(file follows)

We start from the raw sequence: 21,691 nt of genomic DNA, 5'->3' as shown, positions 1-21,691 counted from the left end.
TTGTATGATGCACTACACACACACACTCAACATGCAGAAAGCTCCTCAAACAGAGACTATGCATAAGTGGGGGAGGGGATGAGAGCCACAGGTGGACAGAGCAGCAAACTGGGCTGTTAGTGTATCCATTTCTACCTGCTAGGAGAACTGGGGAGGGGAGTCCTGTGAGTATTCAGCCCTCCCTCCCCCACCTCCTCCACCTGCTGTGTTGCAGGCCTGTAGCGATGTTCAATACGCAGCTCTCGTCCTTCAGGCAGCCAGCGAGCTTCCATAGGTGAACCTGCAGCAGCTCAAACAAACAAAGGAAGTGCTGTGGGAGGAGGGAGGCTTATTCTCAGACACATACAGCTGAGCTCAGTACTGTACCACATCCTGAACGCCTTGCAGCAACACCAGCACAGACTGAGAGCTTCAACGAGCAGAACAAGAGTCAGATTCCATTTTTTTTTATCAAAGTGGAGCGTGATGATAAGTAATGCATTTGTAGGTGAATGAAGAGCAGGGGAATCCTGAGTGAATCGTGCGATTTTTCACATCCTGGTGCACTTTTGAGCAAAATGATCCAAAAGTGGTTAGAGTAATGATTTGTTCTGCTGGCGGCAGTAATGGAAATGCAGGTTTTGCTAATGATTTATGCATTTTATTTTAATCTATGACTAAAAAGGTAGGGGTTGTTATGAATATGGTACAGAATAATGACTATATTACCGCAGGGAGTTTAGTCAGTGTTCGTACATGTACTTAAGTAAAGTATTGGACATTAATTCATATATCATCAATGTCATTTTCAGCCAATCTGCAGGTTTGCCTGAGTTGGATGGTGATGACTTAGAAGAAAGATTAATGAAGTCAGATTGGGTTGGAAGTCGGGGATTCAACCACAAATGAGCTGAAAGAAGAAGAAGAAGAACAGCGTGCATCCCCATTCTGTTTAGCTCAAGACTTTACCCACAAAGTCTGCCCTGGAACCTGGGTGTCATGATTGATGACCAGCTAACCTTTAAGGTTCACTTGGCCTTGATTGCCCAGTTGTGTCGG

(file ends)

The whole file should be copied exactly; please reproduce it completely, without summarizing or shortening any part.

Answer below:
We start from the raw sequence: 21,691 nt of genomic DNA, 5'->3' as shown, positions 1-21,691 counted from the left end.
TTGTATGATGCACTACACACACACACTCAACATGCAGAAAGCTCCTCAAACAGAGACTATGCATAAGTGGGGGAGGGGATGAGAGCCACAGGTGGACAGAGCAGCAAACTGGGCTGTTAGTGTATCCATTTCTACCTGCTAGGAGAACTGGGGAGGGGAGTCCTGTGAGTATTCAGCCCTCCCTCCCCCACCTCCTCCACCTGCTGTGTTGCAGGCCTGTAGCGATGTTCAATACGCAGCTCTCGTCCTTCAGGCAGCCAGCGAGCTTCCATAGGTGAACCTGCAGCAGCTCAAACAAACAAAGGAAGTGCTGTGGGAGGAGGGAGGCTTATTCTCAGACACATACAGCTGAGCTCAGTACTGTACCACATCCTGAACGCCTTGCAGCAACACCAGCACAGACTGAGAGCTTCAACGAGCAGAACAAGAGTCAGATTCCATTTTTTTTTATCAAAGTGGAGCGTGATGATAAGTAATGCATTTGTAGGTGAATGAAGAGCAGGGGAATCCTGAGTGAATCGTGCGATTTTTCACATCCTGGTGCACTTTTGAGCAAAATGATCCAAAAGTGGTTAGAGTAATGATTTGTTCTGCTGGCGGCAGTAATGGAAATGCAGGTTTTGCTAATGATTTATGCATTTTATTTTAATCTATGACTAAAAAGGTAGGGGTTGTTATGAATATGGTACAGAATAATGACTATATTACCGCAGGGAGTTTAGTCAGTGTTCGTACATGTACTTAAGTAAAGTATTGGACATTAATTCATATATCATCAATGTCATTTTCAGCCAATCTGCAGGTTTGCCTGAGTTGGATGGTGATGACTTAGAAGAAAGATTAATGAAGTCAGATTGGGTTGGAAGTCGGGGATTCAACCACAAATGAGCTGAAAGAAGAAGAAGAAGAACAGCGTGCATCCCCATTCTGTTTAGCTCAAGACTTTACCCACAAAGTCTGCCCTGGAACCTGGGTGTCATGATTGATGACCAGCTAACCTTTAAGGTTCACTTGGCCTTGATTGCCCAGTTGTGTCGG